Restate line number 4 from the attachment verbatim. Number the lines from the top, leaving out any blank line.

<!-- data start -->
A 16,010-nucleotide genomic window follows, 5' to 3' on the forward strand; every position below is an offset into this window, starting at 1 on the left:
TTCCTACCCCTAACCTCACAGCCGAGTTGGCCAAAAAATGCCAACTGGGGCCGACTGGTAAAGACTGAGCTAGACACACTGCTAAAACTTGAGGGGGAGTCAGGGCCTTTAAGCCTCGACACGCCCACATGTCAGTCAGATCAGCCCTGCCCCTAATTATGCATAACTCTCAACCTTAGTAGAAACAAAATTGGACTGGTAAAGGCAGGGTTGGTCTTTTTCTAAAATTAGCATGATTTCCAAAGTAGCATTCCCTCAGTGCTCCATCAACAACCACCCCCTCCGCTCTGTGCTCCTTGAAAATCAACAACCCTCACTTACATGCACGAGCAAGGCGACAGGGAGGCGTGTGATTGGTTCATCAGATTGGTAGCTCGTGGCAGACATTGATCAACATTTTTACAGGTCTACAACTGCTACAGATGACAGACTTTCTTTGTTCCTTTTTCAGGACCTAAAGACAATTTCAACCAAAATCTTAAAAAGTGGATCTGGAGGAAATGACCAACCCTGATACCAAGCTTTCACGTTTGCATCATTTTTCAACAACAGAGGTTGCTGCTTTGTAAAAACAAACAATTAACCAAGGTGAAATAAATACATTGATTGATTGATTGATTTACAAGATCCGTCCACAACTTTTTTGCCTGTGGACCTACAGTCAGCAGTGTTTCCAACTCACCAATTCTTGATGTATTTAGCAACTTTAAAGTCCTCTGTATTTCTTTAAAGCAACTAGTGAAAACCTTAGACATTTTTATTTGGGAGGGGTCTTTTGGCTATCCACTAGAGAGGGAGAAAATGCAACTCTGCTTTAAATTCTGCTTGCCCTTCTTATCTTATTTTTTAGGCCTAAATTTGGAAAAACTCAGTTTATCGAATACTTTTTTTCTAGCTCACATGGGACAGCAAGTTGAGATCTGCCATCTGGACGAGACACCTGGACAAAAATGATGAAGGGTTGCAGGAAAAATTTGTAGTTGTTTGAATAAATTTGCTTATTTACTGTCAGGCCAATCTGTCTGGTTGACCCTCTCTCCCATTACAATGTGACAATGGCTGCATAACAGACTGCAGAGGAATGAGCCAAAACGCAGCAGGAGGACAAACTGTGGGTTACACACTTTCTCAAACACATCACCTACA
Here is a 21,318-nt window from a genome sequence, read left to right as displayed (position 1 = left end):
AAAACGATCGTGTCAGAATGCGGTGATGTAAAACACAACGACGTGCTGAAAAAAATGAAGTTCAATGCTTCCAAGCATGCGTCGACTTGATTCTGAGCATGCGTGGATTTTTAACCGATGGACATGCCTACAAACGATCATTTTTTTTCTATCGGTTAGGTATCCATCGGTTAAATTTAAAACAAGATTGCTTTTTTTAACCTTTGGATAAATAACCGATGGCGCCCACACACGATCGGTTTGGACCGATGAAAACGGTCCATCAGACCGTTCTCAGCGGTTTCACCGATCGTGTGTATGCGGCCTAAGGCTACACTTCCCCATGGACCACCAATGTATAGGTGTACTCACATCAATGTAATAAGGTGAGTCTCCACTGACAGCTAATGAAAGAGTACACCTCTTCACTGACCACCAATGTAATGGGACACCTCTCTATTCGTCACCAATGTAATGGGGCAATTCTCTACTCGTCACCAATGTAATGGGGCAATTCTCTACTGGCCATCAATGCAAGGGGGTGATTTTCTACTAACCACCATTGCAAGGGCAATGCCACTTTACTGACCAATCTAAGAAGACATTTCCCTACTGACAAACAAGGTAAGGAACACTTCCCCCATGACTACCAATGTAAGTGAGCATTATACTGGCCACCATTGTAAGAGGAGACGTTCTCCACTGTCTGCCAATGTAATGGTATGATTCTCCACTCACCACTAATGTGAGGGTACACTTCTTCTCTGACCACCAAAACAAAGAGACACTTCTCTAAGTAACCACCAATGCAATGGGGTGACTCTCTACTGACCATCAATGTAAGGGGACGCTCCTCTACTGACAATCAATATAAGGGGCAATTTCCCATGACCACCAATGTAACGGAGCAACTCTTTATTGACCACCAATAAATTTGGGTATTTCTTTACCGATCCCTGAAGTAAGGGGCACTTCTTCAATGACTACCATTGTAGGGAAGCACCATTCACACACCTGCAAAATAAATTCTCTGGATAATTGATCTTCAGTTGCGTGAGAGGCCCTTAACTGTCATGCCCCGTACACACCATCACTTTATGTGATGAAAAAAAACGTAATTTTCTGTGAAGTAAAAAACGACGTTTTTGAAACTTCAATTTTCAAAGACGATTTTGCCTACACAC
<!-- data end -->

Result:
AAAACGATCGTGTCAGAATGCGGTGATGTAAAACACAACGACGTGCTGAAAAAAATGAAGTTCAATGCTTCCAAGCATGCGTCGACTTGATTCTGAGCATGCGTGGATTTTTAACCGATGGACATGCCTACAAACGATCATTTTTTTTCTATCGGTTAGGTATCCATCGGTTAAATTTAAAACAAGATTGCTTTTTTTAACCTTTGGATAAATAACCGATGGCGCCCACACACGATCGGTTTGGACCGATGAAAACGGTCCATCAGACCGTTCTCAGCGGTTTCACCGATCGTGTGTATGCGGCCTAAGGCTACACTTCCCCATGGACCACCAATGTATAGGTGTACTCACATCAATGTAATAAGGTGAGTCTCCACTGACAGCTAATGAAAGAGTACACCTCTTCACTGACCACCAATGTAATGGGACACCTCTCTATTCGTCACCAATGTAATGGGGCAATTCTCTACTCGTCACCAATGTAATGGGGCAATTCTCTACTGGCCATCAATGCAAGGGGGTGATTTTCTACTAACCACCATTGCAAGGGCAATGCCACTTTACTGACCAATCTAAGAAGACATTTCCCTACTGACAAACAAGGTAAGGAACACTTCCCCCATGACTACCAATGTAAGTGAGCATTATACTGGCCACCATTGTAAGAGGAGACGTTCTCCACTGTCTGCCAATGTAATGGTATGATTCTCCACTCACCACTAATGTGAGGGTACACTTCTTCTCTGACCACCAAAACAAAGAGACACTTCTCTAAGTAACCACCAATGCAATGGGGTGACTCTCTACTGACCATCAATGTAAGGGGACGCTCCTCTACTGACAATCAATATAAGGGGCAATTTCCCATGACCACCAATGTAACGGAGCAACTCTTTATTGACCACCAATAAATTTGGGTATTTCTTTACCGATCCCTGAAGTAAGGGGCACTTCTTCAATGACTACCATTGTAGGGAAGCACCATTCACACACCTGCAAAATAAATTCTCTGGATAATTGATCTTCAGTTGCGTGAGAGGCCCTTAACTGTCATGCCCCGTACACACCATCACTTTATGTGATGAAAAAAAACGTAATTTTCTGTGAAGTAAAAAACGACGTTTTTGAAACTTCAATTTTCAAAGACGATTTTGCCTACACAC